Ultimately, Dirty Dancing, made for $5 million, grossed more than $214 million in theaters worldwide. Regular big-screen revivals and midnight showings keep adding to that box office total.
Dancing Along at Home
Dirty Dancing ruled as the most popular home video rental of 1988.
Music and Dancing
The Dirty Dancing soundtrack, to date, has sold in excess of 32 million copies. It spawned a 1988 follow-up album, More Dirty Dancing, and generated three monster pop singles: “(I’ve Had) The Time of My Life” by Bill Medley and Jennifer Warnes; “She’s Like the Wind” by Patrick Swayze; and “Hungry Eyes” by Eric Carmen.
Still Singing, Still Dancing (Especially in Ireland)
Ultimate Dirty Dancing, issued in 2003, collected every song associated with the film. Four years later, Dirty Dancing: Twentieth Anniversary Edition was a two-disc set that also contained all the songs, plus a DVD of music video and behind-the-scenes clips. The original soundtrack continues to sell well worldwide, particularly in Ireland, where it still occasionally re-enters the pop charts.
Bill Medley, the deep-voiced sensation of the Righteous Brothers who sings the unmistakably male part on “(I’ve Had) The Time of My Life,” says that when he heard the title Dirty Dancing, he thought, “It sounds like a bad porno movie.” He recorded the song anyway, thinking not much would come of it. Three years later, Medley's voice lit up another Patrick Swayze romance classic, as the Righteous Brothers's "Unchained Melody" underscored the pottery scene with Demi Moore in Ghost. In 2014, Medley titled his autobiography, The Time of My Life.
Jennifer Warnes, who sings co-lead with Bill Medley on “(I’ve Had) The Time of My Life,” scored another #1 movie theme duet five years earlier. That’s when she paired up with Joe Cocker on “Up Where We Belong” from An Officer and a Gentleman. On a side note, Jennifer also famously duets with B.J. Thomas on “As Long as We've Got Each Other” the theme song from the TV sitcom Growing Pains.
Righteous, Oscar (and Grammy)!
“(I’ve Had) The Time of My Life” hit #1 in November 1987 and sold more than 500,00 copies. Just a few months later, Bill Medley and Jennifer Warnes won Best Pop Performance by a Duo or Group With Vocals at the Grammys, and the writers took home the Academy Award for Best Original Song.
Eric Carmen, who charted at #4 with the Dirty Dancing single “Hungry Eyes,” had been the lead singer of ’70s power-pop legends, the Raspberries. This success scored him a follow-up solo 1988 hit, “Make Me Lose Control.”
He’s Like the Wind
Patrick Swayze co-wrote “She’s Like the Wind" for his earlier movie, Grandview U.S.A. He intended it for Jamie Lee Curtis’s character in the 1984 car-racing comedy-drama. The Dirty Dancing version hit #3 on the Billboard singles chart.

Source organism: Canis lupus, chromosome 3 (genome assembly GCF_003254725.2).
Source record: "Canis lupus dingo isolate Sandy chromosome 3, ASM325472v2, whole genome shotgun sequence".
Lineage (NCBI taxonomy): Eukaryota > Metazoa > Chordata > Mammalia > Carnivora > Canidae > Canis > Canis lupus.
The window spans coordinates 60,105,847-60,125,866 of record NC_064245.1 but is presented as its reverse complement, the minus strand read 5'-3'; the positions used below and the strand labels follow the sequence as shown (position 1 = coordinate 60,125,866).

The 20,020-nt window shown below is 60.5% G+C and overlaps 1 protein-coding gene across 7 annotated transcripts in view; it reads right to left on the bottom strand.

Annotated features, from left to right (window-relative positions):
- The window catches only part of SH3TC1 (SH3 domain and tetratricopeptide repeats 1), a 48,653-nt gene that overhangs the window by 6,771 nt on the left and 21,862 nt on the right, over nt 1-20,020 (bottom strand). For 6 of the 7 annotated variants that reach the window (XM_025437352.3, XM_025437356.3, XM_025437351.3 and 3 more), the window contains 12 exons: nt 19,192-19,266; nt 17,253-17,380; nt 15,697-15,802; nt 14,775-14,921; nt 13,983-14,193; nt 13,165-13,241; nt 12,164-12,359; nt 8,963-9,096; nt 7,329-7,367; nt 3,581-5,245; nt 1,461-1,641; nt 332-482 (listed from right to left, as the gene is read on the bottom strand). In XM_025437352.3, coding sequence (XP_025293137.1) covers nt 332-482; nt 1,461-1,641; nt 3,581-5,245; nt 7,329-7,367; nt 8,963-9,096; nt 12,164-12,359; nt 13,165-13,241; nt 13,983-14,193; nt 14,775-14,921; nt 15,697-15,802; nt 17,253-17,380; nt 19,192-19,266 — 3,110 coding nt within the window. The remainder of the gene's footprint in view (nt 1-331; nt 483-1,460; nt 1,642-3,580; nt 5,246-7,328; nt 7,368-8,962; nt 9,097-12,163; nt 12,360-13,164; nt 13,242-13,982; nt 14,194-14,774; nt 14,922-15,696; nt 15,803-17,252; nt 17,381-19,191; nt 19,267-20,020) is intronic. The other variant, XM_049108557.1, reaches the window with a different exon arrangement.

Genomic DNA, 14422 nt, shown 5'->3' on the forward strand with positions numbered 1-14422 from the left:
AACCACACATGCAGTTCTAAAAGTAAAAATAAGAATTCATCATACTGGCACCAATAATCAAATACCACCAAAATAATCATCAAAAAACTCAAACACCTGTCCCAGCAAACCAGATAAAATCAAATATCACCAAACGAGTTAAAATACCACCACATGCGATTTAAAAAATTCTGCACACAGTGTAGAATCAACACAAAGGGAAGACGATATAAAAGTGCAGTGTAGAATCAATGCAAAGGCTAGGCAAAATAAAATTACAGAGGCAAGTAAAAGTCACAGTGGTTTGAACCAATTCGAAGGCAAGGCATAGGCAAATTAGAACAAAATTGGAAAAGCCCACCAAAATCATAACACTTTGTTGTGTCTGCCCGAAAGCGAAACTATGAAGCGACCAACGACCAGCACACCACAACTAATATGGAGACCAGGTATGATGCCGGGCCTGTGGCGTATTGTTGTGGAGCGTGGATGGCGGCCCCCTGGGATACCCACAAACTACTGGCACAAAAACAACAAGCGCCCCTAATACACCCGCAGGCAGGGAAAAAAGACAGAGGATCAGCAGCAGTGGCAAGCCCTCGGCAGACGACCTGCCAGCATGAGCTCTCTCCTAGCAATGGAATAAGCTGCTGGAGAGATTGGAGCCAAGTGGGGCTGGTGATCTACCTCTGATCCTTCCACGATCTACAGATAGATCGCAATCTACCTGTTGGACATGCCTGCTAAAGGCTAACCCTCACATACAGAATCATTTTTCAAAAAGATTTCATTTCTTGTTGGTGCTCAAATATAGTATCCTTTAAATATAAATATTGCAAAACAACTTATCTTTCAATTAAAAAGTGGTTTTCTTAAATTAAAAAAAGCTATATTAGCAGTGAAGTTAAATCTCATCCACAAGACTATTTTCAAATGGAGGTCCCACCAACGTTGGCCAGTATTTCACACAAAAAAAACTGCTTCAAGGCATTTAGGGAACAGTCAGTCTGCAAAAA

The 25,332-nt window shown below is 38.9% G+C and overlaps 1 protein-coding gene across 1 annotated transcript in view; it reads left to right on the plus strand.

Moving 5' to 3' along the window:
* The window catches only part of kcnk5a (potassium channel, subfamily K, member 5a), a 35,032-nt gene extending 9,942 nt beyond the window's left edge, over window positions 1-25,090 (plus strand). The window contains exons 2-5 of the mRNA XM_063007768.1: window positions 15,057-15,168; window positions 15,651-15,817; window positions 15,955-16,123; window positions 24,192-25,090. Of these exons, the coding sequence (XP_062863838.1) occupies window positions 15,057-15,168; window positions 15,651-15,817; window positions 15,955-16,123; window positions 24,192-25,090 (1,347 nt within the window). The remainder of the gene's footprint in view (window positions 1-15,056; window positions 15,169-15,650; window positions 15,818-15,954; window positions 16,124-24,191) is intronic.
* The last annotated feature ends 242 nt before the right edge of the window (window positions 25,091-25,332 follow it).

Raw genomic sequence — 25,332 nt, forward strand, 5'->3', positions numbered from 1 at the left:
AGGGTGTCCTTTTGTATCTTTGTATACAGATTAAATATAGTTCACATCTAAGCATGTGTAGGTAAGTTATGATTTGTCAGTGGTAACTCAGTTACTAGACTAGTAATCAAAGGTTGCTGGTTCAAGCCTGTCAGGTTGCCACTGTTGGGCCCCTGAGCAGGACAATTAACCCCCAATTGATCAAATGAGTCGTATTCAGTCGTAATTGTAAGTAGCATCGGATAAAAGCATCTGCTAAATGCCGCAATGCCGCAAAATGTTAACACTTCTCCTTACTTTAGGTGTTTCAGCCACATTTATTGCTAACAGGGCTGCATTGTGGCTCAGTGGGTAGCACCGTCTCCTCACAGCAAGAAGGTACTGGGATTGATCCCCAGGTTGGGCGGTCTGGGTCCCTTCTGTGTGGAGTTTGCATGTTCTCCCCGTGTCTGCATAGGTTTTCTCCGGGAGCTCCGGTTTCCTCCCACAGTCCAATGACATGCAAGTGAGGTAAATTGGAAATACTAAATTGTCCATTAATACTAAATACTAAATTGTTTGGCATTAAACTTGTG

Live and Dirty
In 1988, Bill Medley and Eric Carmen headlined Dirty Dancing: Live in Concert, a touring stage review that played 90 cities in 90 days.
Too Hot for TV (Maybe)
CBS aired Dirty Dancing, the TV series, for 11 episodes in 1988. Patrick Cassidy and Melora Harding co-starred as Johnny and Baby, while young Paul Feig—Freaks and Geeks co-creator and director of the upcoming Ghostbusters reboot—played Norman Bryant.
Just Right for UK TV (For Two Years)
Dirty Dancing: The Time of Your Life, a reality TV dance competition, ran in the UK for two seasons between 2007 and 2008. The show took place at the Mountain Lake Lodge. Miranda Garrison, who played Vivian Pressman in the movie, served as one of the judges.
In 2004, Eleanor Bergstein adapted her screenplay as a live musical titled Dirty Dancing: The Classic Story on Stage. The show has been mounted with tremendous success in Toronto, Chicago and Europe, and toured North America in 2014. Although intended for Broadway, Dirty Dancing: The Classic Story on Stage has not yet reached the Great White Way proper.
Even after an onslaught of Dirty Dancing-themed workout products, perhaps the most curious spin-off came out for the movie’s 20th anniversary. Dirty Dancing: The Video Game. The computer game’s official promo text pretty much says it all: “Learn how to dance with Johnny and Penny. Start slow and try your best, see how fast you progress with their expert help! Create your own character and check into Kellerman's - personalize your cabin with tons of amazing collectables and furniture. Take part in 10 great games as soon as you learn the moves needed to take part in the End of Season Dance Contest!”
In 1997, Conan O’Brien prompted 10th anniversary theatrical re-release of Dirty Dancing by asking his viewers to bombard the studio with demands to see it on the big screen. Conan may or many not actually a fan; the bit was just a gag—but, lucky for the movie’s millions of legit boosters, it worked!